The gaming community got a shocker when Microsoft announced the purchase of Activision Blizzard. In case you are unaware, Activision Blizzard is a strong publisher with several renowned franchises. The list includes the highly-profitable franchise Call of Duty, as well as Crash Bandicoot, Spyro the Dragon, and World of Warcraft.
At present, the value of the negotiations was not revealed, but according to the Wall Street Journal, they are around US$ 70 billion. This is one of the biggest deals ever made in the gaming scene. It represents a major twist for the entire segment. We may see popular franchises like Call of Duty reaching Microsoft’s consoles and PC through Gamepass on day one.
The information comes straight from the company’s official website. Interestingly, the info states that Activision will continue to operate independently until the end of negotiations. Upon their completion, Phil Spencer will serve as the publisher’s CEO.
“Until this transaction is completed, Activision Blizzard and Microsoft gaming will continue to operate independently. Once the deal is complete, the Activision Blizzard business will report to me [Phil Spencer, CEO of Xbox games studios] as the CEO of Microsoft gaming.”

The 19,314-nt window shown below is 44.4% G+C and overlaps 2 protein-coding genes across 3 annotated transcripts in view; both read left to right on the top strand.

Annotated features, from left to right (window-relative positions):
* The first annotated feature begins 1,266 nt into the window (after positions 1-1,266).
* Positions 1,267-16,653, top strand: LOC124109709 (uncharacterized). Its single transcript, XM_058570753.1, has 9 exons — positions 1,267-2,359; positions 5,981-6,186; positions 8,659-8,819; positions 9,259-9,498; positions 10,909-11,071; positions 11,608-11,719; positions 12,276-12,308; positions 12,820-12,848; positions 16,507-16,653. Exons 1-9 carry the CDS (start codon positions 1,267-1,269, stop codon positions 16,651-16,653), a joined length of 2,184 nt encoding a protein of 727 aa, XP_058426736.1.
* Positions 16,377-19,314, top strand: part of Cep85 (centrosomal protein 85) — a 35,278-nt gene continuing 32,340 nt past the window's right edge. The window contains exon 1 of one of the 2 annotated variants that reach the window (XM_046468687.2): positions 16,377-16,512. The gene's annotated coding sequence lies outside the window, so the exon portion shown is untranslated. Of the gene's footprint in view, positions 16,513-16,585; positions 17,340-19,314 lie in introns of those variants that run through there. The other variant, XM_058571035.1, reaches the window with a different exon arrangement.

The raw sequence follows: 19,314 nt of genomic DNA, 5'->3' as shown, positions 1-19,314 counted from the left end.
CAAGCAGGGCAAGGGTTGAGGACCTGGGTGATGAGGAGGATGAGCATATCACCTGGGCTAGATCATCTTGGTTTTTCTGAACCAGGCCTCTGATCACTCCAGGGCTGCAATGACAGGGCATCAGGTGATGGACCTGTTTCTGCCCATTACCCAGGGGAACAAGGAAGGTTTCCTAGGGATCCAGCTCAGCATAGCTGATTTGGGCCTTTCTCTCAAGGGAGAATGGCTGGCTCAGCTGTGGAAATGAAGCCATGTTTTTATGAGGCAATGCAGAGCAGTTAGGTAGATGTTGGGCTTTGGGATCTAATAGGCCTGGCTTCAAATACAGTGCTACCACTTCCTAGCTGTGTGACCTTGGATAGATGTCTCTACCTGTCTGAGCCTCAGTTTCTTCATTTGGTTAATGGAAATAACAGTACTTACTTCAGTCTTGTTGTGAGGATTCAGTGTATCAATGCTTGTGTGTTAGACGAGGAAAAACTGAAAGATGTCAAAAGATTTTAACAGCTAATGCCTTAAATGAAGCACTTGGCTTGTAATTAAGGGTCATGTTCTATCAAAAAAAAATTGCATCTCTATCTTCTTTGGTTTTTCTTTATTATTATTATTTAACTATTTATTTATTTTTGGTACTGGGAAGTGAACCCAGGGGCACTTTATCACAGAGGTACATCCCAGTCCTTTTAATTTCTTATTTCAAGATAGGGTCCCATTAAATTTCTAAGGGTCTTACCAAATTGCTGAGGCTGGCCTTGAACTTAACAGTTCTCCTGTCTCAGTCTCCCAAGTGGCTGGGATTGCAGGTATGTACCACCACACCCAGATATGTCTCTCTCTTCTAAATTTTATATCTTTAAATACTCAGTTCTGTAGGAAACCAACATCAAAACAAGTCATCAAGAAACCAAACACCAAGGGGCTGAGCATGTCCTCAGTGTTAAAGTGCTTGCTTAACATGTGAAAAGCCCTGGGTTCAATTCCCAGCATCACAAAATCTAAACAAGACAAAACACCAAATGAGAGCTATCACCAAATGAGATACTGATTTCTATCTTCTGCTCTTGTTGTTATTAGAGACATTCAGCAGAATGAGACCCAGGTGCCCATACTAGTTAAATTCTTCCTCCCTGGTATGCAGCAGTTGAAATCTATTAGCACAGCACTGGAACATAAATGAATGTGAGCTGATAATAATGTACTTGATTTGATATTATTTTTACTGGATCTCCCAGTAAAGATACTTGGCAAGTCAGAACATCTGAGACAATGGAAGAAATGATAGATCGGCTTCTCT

Microsoft’s acquisition comes at a very problematic period for Activision. The company has been dealing with a backlog of lawsuits from its employees over workplace sexual harassment since last July.
Now, apparently, the company has cleaned the mess firing around 40 employees for “misconduct” and involvement in these cases. The company also has been suffering certain boycotts in the last few months from other gaming-related companies and organizations. For example, it has been left out of The Game Awards 2021 in light of this scandal.
This moment of fragility, apparently, served as a good catalyst for Microsoft to acquire the entire company. Of course, this crazily high amount of money was something that just a few companies would have the capability to pay. Thankfully for Activision, and for lovers of the franchise, the publisher games will be safe, now under Microsoft’s hands.